How to host a cookie and candy exchangeA neighborly cookie and candy exchange saves you lots of time and there is less stress in the kitchen while giving you a chance to gather with family and friends.
Rochelle Wetsch, Grand Forks
A neighborly cookie and candy exchange saves you lots of time and there is less stress in the kitchen while giving you a chance to gather with family and friends.
Hosting such an event is easier than you think with these streamlined tips that I’ve learned throughout the years.
Select a date and send out the invitations two or more weeks in advance. Schedule the party to be about two hours long, so guests aren’t required to set aside a lot of time.
Invite eight to 12 people, keeping in mind that having more guests results in more variety of treats. Inform your guests as to how many are coming in order for them to make the same kind of cookie, bar or candy. Allow one dozen for each person participating. You might also encourage them to bring an extra dozen to sample at the party.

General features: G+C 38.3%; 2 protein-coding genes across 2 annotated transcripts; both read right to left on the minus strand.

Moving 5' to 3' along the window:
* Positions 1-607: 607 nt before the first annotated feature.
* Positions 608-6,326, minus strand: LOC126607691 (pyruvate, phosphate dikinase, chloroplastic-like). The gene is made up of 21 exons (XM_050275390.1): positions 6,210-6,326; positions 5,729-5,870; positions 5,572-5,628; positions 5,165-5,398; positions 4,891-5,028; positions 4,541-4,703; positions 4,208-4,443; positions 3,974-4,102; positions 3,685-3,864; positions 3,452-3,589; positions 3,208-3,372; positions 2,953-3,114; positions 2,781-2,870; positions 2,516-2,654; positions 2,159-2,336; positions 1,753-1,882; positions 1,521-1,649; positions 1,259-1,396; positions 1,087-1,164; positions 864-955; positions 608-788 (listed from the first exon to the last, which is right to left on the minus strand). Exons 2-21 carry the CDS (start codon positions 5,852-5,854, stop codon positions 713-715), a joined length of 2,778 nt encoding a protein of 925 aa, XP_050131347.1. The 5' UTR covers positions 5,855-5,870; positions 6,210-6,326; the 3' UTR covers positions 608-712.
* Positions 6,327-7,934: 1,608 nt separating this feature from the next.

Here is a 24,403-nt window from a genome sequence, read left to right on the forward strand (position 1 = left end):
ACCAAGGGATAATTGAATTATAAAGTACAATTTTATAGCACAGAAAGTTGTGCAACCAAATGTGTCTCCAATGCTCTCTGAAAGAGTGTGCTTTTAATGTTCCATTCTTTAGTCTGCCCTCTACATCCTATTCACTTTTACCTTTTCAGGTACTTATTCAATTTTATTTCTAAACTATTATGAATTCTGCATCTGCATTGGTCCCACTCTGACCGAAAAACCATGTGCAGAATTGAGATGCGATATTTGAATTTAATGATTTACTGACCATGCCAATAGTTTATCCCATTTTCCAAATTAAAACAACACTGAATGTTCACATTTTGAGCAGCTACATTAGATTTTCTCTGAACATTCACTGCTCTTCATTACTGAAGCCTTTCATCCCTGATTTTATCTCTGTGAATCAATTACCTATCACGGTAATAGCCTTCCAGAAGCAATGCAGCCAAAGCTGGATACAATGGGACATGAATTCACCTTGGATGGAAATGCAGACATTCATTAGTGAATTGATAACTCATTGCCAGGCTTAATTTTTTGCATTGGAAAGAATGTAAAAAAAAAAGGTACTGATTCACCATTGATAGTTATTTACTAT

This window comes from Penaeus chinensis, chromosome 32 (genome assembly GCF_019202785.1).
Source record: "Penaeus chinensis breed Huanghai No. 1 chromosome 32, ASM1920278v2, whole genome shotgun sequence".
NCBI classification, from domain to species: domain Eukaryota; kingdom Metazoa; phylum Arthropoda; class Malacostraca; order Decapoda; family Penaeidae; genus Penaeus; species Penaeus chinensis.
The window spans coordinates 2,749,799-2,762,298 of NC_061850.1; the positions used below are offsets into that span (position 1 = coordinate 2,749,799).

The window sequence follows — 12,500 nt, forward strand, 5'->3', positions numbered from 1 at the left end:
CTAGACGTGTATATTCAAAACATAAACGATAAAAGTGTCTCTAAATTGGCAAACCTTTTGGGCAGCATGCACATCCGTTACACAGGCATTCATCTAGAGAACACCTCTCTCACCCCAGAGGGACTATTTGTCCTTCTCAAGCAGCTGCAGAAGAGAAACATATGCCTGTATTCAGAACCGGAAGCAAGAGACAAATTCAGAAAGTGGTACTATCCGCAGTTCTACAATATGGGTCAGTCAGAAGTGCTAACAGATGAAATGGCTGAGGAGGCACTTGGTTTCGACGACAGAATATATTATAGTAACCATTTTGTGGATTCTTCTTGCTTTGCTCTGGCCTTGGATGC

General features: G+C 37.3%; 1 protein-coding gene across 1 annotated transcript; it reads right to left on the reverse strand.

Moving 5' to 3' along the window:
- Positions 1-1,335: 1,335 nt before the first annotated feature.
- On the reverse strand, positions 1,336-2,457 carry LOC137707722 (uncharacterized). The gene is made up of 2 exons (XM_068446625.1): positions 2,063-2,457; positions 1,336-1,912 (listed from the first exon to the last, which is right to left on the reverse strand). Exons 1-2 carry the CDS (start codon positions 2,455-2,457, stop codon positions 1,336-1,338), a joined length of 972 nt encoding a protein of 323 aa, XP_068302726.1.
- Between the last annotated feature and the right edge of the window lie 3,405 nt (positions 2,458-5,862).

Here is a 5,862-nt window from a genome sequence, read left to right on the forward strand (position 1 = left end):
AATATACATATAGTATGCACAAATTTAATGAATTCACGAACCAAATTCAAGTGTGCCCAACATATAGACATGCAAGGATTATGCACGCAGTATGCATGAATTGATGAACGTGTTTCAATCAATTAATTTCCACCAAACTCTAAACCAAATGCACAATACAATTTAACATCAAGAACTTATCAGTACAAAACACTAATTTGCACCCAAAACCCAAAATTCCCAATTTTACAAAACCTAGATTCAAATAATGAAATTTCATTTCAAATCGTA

Ask what each person is making to avoid duplications. There’s no point to the exchange if everyone arrives with sugar cookies and fudge.
Have participants bring empty containers or resealable plastic bags to collect their goodies. If the gathering is small, they may want to bring the batches already individually packaged. Also have guests bring enough copies of their recipes to share with each person.
Keep your menu to a minimum by focusing on the sweet treats. Simply serve a selection of beverages and the extra cookies and candies. If your budget allows, offer a few hot and cold appetizers.
As people arrive, set out the cookies and candies on a long table, leaving room for folks to walk around. Be certain to label the containers with the recipe names.
Near the end of the party, have guests fill their containers with a dozen of each kind of cookie and candy.
Sometimes, for party favors, I gather all the different recipe cards into bundles, tie with festive ribbons and hand them out as my guests leave.